Service dogs first emerged as a method to assist visually impaired people. However, over time, their role has expanded from being simple guide dogs for people who are blind, and they are now trained to help people with hearing impediments and physical limitations, as well as those with invisible disabilities like PTSD and autism. So, unless someone has an obvious disability, it’s hard to know what the service dog is doing to help. However, this does not mean they don’t need the dog.
What is an Invisible Disability?
Disabilities cannot always be seen. Unfortunately, when people think about the term, they often imagine a person in a wheelchair or with a walking cane. Yet, most conditions that we don’t think of as disabilities, such as asthma and mental health conditions, are actually in that category. It is estimated that outof the over 42 million Americans with a severe disability, 96% of those disabilities are invisible. This means they do not use any obvious assistive devices, so disability cannot be determined solely by whether or not a person uses them.
The Americans with Disabilities Act (ADA) considers a disability to be any physical or mental impairment that limits one or more major life activities. Disability can also be described as living with a challenge that makes it difficult to perform certain daily life functions. Therefore, invisible disability refers to forms of disabilities that don’t manifest in ways that are immediately noticeable to others.
Common Characteristics of Non-Visible Disabilities
Invisible, silent, or non-visible disabilities have several characteristics that make them challenging to identify. Thousands of illnesses, disorders, injuries, or impairments can make day-to-day life much harder. Some common indicators of hidden disabilities include:
Disorientation and more
Examples of How Service Dogs Assist People with Invisible Disabilities
Service dogs are professionally trained to perform various tasks directly related to a person’s disability. Their tasks are meant to enable their handlers to participate in daily life activities and become more independent. Below, we look at some cases of invisible disabilities and how service dogs can help.
Psychiatric Service Dogs
These are dogs meant to help individuals with severe mental conditions like PTSD, depression, anxiety, bipolar disorder, and schizophrenia. Some of the tasks they perform include:
Warning their handler of an oncoming psychiatric episode
Safely wake up a person when they are experiencing night terrors
Providing deep pressure therapy to calm their handler
Help people with hallucinations distinguish what is real and what is not
Interrupt harmful behaviors
Performing room safety checks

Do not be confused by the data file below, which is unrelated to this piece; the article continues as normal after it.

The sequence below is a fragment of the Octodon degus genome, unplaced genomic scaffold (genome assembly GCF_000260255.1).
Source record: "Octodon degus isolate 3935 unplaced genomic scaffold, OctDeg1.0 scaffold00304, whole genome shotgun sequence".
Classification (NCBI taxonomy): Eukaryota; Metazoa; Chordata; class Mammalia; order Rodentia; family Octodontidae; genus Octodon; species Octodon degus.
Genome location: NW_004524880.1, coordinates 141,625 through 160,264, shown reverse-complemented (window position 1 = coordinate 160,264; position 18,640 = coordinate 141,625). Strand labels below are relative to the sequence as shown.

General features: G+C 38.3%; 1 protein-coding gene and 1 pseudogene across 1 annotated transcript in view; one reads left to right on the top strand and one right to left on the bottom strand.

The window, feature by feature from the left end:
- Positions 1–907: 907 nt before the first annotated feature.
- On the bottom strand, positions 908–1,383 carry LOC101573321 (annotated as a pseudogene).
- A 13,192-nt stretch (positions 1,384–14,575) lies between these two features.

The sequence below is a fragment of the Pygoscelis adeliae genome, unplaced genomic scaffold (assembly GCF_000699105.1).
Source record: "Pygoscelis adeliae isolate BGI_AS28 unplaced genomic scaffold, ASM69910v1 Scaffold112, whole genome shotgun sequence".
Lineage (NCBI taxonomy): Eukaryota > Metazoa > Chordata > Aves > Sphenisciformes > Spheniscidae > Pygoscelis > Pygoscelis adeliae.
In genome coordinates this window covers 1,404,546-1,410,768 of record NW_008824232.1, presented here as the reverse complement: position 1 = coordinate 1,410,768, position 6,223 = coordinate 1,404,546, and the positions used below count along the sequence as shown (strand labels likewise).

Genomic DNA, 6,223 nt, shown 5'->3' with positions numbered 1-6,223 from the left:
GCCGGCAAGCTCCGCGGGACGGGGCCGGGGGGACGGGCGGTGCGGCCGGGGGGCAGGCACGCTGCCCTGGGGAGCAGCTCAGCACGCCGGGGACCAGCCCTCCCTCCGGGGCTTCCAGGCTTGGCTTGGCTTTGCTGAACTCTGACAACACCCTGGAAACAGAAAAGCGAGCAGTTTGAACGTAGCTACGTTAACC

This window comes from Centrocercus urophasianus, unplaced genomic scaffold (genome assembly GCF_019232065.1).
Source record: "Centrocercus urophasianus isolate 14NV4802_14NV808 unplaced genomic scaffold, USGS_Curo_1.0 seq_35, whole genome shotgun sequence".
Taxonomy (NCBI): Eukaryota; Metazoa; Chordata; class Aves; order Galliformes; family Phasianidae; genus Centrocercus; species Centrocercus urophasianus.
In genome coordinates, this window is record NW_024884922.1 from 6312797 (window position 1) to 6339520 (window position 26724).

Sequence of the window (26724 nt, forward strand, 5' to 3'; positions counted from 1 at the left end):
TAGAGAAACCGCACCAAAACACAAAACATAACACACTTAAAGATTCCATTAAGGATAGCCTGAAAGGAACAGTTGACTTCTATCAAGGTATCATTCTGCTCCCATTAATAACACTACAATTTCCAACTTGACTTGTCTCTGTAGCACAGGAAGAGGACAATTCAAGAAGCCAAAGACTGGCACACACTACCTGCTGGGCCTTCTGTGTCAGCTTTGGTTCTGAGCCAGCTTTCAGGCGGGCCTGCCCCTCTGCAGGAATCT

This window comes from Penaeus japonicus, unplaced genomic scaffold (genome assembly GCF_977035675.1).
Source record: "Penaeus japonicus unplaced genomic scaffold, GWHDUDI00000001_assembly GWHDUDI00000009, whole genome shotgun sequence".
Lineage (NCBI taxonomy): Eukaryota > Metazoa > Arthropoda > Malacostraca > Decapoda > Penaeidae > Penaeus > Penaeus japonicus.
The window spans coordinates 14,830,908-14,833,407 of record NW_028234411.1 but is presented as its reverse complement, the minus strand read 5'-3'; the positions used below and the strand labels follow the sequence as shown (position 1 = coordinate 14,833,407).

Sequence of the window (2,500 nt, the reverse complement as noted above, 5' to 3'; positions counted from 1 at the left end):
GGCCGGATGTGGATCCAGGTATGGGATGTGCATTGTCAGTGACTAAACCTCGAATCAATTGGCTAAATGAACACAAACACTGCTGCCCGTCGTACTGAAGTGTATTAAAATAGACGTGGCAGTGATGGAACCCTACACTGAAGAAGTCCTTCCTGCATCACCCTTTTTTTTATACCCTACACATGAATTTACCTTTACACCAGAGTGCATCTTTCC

Providing a calm and comforting presence in uneasy situations
Seizure or Epilepsy Service Dogs
TheEpilepsy Foundation approximates that 65 million around the world suffer from epilepsy. The condition is caused by abnormal electrical brain activity that causes a person to experience seizures. The seizures can last from a few seconds to a few minutes. Service dogs are trained to assist through the seizure. Although some dogs have an innate sense to warn their handler of an impending seizure, training will not equip a service dog with this skill. However, a service dog can perform some of the following tasks in the event of a seizure attack:
Help prevent injury by staying close to the person and moving away any dangerous objects
Seek help by barking or activating a medical alert device
Help stimulate a person to wake up following a seizure
Provide support and companionship
Diabetic Alert Dogs
Service dogs can be trained to alert their companions of high or low blood sugar before it becomes an emergency. Training involves imprinting, where a puppy is introduced to the scent of high or low blood sugar. After imprinting, the dog is trained to be a Diabetic Alert Dog and perform specific tasks when they notice abnormal blood sugar levels. This may include tapping someone with their paw or bringing a particular object.
Handler Abbey and her diabetic alert dog Darby show how she is trained to catch high blood sugars and alert Abbey:
Service dogs for autism perform two essential tasks to support their handlers. One, they provide behavioral to assist their companion with behavioral difficulties and anxiousness. Two, they address orientation concerns; for example, when their companion finds it challenging to maintain their focus, they can help get them back on track and re-oriented in what they are doing.
Other tasks that service dogs can perform to assist people with invisible disabilities include:
Seeking help in the event of an emergency
Reminding their handler to take medication
Help retrieving items from the floor, cupboard, and other places
Service Dog Stigma for Invisible Disabilities
Service dogs assisting people with invisible disabilities are not met with the same marvel and admiration as those helping people with more obvious disabilities. Their handlers are often looked at with contempt, and the legitimacy of their conditions is even questioned. There are cases of people being asked to prove their disability or that their dog is a ‘real’ service dog. Although the ADA explicitly states that service dogs are not required to have any documentation and permit them in all public areas and businesses, people with invisible disabilities still get harassed by some establishments.
It is essential to know that the impact or validity of a disability is not based on your ability to perceive or understand how to perceive it. Instead of being quick to judge, we should always practice mindfulness. Telling people with invisible disabilities that they don’t look sick is inappropriate and unnecessary. If you must ask questions, remain polite, courteous, and kind.